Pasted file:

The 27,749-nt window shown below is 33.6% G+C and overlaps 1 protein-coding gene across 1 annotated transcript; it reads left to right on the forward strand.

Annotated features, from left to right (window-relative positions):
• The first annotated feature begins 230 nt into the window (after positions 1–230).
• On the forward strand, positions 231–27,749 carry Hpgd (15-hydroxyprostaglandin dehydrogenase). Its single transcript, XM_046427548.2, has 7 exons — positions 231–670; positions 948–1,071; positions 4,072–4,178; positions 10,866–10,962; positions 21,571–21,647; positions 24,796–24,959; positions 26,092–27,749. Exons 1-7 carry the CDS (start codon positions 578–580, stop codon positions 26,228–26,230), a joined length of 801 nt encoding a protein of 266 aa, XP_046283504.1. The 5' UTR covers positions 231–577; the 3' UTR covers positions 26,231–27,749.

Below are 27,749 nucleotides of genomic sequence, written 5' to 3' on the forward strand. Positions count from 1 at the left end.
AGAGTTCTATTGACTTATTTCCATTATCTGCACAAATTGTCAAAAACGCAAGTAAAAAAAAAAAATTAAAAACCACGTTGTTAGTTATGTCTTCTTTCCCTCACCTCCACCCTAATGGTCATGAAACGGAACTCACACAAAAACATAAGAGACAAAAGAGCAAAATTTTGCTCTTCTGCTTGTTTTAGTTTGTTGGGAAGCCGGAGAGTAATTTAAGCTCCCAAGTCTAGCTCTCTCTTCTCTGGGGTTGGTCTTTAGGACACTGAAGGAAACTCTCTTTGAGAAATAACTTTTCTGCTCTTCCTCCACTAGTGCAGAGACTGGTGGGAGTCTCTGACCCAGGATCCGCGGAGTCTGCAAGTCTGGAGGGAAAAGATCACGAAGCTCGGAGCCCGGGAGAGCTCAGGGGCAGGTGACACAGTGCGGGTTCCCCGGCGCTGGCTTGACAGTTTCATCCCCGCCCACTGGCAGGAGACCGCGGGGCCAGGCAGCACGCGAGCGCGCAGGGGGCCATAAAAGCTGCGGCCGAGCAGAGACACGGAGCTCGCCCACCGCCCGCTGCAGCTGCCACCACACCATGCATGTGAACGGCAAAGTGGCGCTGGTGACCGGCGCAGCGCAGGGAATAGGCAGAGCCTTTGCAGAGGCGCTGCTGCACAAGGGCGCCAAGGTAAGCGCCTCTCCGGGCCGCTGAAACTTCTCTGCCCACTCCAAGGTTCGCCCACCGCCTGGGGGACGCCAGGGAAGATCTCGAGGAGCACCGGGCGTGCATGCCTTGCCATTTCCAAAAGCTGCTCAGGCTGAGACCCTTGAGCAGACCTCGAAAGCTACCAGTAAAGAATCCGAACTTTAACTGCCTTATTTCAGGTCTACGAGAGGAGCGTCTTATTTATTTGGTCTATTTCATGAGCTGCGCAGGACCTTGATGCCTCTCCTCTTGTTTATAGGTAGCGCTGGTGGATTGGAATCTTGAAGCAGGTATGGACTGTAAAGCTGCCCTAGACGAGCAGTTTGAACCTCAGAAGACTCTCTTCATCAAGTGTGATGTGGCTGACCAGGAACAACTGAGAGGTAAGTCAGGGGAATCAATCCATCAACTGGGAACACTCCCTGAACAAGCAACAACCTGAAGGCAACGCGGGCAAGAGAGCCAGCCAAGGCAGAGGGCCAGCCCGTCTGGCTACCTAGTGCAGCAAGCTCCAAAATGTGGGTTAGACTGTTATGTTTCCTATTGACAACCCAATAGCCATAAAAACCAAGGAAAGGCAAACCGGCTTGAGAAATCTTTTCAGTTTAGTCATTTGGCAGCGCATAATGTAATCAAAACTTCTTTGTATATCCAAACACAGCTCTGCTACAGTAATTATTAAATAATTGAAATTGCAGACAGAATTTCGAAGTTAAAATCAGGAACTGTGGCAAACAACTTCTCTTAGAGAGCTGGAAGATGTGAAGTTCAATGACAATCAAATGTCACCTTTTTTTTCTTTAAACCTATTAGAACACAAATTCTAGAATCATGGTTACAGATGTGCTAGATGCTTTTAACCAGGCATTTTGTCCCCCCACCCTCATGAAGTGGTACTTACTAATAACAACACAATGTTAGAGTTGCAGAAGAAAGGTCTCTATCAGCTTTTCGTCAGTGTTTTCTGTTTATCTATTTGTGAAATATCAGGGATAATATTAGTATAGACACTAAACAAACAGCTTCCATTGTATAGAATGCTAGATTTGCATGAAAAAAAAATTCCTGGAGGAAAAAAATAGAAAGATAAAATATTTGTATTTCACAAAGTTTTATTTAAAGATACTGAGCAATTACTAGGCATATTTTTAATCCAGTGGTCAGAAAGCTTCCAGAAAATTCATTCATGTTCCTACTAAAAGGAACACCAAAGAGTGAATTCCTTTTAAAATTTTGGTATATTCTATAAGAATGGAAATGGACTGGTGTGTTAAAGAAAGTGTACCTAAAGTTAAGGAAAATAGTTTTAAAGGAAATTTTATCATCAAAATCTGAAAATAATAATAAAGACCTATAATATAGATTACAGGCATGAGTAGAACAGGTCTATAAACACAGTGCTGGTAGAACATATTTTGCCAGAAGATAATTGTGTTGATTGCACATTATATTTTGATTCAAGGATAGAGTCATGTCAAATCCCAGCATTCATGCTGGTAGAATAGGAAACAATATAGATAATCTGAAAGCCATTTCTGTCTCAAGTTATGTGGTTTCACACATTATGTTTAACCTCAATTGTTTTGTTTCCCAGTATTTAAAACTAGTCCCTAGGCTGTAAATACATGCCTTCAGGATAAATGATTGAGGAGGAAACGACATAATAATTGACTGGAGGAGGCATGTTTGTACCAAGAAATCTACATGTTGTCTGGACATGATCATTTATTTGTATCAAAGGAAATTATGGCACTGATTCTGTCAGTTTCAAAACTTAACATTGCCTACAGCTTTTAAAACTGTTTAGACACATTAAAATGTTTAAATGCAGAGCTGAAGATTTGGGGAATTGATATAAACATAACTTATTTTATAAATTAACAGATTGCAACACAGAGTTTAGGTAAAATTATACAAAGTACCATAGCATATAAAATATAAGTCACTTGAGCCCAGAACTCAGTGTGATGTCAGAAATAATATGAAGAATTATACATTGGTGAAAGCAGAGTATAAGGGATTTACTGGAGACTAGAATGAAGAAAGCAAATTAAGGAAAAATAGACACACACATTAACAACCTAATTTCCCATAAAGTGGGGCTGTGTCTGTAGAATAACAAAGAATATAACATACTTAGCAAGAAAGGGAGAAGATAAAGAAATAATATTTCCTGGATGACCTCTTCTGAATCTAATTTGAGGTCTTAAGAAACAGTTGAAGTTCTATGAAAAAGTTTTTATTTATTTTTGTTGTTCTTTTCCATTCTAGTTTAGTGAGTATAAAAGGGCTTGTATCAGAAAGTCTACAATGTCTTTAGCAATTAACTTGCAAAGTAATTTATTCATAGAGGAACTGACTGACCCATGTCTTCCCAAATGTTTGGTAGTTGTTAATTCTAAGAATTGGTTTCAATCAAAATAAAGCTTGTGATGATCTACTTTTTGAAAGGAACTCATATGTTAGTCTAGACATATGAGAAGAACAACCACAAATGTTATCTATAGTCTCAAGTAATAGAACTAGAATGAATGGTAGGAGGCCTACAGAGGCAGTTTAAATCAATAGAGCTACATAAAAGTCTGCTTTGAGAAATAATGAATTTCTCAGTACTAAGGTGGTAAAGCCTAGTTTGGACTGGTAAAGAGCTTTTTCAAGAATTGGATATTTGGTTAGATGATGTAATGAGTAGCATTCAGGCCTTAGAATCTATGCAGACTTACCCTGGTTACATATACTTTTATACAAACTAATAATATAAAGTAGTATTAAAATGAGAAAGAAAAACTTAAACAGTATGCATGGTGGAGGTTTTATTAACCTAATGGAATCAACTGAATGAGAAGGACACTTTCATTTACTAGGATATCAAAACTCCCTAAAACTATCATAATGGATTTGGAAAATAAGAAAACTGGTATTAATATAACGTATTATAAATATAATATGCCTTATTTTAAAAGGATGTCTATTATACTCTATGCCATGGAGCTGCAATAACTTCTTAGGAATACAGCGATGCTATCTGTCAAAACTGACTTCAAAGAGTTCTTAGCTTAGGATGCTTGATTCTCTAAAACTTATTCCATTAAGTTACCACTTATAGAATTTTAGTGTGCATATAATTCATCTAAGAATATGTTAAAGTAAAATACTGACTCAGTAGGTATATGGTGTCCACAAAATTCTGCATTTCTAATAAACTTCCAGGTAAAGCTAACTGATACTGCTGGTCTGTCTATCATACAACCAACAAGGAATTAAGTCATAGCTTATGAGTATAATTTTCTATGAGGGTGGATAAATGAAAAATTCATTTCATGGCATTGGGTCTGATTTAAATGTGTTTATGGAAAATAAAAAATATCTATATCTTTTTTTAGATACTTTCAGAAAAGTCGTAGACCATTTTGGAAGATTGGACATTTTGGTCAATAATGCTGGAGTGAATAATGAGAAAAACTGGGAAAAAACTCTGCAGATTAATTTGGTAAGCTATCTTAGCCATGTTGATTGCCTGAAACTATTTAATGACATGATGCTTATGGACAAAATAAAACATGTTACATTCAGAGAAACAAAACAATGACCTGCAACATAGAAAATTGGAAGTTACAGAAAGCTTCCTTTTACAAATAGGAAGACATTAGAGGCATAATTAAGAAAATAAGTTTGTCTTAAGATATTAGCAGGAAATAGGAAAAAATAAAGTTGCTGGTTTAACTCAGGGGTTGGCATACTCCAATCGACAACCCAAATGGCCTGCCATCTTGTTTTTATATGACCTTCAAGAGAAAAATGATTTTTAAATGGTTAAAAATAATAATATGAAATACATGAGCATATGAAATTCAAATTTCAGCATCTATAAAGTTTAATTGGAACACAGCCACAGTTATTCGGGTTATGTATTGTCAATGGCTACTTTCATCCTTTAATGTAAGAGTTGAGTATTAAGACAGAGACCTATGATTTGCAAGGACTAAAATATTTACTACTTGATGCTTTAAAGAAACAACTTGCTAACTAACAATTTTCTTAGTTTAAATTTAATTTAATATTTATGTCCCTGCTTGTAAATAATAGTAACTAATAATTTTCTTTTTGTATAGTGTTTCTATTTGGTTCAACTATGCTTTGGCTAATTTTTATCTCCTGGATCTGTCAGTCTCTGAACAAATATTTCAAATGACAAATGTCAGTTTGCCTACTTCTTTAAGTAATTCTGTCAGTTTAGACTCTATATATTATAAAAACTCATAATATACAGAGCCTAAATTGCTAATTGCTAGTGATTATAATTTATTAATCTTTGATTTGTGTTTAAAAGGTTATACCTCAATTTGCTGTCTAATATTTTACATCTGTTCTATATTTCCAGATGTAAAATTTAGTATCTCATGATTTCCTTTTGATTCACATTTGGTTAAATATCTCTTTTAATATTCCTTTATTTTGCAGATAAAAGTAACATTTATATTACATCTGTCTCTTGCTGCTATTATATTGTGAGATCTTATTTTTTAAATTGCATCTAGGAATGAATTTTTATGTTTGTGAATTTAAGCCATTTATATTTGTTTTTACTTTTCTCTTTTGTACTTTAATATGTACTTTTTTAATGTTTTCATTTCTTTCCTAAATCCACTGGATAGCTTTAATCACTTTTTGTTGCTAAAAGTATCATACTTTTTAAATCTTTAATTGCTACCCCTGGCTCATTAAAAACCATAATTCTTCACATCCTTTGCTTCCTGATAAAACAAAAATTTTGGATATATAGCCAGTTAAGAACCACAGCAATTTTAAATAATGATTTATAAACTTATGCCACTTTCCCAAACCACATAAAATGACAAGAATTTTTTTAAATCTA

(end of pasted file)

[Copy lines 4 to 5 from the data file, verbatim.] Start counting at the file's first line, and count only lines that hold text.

• On the forward strand, positions 231–27,749 carry Hpgd (15-hydroxyprostaglandin dehydrogenase). Its single transcript, XM_046427548.2, has 7 exons — positions 231–670; positions 948–1,071; positions 4,072–4,178; positions 10,866–10,962; positions 21,571–21,647; positions 24,796–24,959; positions 26,092–27,749. Exons 1-7 carry the CDS (start codon positions 578–580, stop codon positions 26,228–26,230), a joined length of 801 nt encoding a protein of 266 aa, XP_046283504.1. The 5' UTR covers positions 231–577; the 3' UTR covers positions 26,231–27,749.

Below are 27,749 nucleotides of genomic sequence, written 5' to 3' on the forward strand. Positions count from 1 at the left end.